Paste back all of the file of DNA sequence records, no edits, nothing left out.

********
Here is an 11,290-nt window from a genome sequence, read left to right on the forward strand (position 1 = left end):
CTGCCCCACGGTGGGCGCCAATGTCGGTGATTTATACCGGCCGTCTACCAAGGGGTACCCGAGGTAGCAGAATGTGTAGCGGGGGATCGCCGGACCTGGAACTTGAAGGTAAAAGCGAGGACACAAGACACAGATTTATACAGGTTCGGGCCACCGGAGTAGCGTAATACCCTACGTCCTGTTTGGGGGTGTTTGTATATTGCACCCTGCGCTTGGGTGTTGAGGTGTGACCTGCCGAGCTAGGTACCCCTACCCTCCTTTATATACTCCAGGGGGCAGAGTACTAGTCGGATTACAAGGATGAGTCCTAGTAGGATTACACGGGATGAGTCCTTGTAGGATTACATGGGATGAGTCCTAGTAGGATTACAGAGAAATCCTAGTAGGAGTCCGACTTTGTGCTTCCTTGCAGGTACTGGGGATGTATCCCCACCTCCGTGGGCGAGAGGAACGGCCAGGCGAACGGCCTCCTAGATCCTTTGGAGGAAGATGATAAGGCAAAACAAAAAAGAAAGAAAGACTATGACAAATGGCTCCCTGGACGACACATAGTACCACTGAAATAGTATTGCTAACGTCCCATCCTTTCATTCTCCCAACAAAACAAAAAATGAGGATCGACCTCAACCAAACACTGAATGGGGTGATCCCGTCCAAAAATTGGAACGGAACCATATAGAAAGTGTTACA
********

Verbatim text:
Here is an 11,290-nt window from a genome sequence, read left to right on the forward strand (position 1 = left end):
CTGCCCCACGGTGGGCGCCAATGTCGGTGATTTATACCGGCCGTCTACCAAGGGGTACCCGAGGTAGCAGAATGTGTAGCGGGGGATCGCCGGACCTGGAACTTGAAGGTAAAAGCGAGGACACAAGACACAGATTTATACAGGTTCGGGCCACCGGAGTAGCGTAATACCCTACGTCCTGTTTGGGGGTGTTTGTATATTGCACCCTGCGCTTGGGTGTTGAGGTGTGACCTGCCGAGCTAGGTACCCCTACCCTCCTTTATATACTCCAGGGGGCAGAGTACTAGTCGGATTACAAGGATGAGTCCTAGTAGGATTACACGGGATGAGTCCTTGTAGGATTACATGGGATGAGTCCTAGTAGGATTACAGAGAAATCCTAGTAGGAGTCCGACTTTGTGCTTCCTTGCAGGTACTGGGGATGTATCCCCACCTCCGTGGGCGAGAGGAACGGCCAGGCGAACGGCCTCCTAGATCCTTTGGAGGAAGATGATAAGGCAAAACAAAAAAGAAAGAAAGACTATGACAAATGGCTCCCTGGACGACACATAGTACCACTGAAATAGTATTGCTAACGTCCCATCCTTTCATTCTCCCAACAAAACAAAAAATGAGGATCGACCTCAACCAAACACTGAATGGGGTGATCCCGTCCAAAAATTGGAACGGAACCATATAGAAAGTGTTACA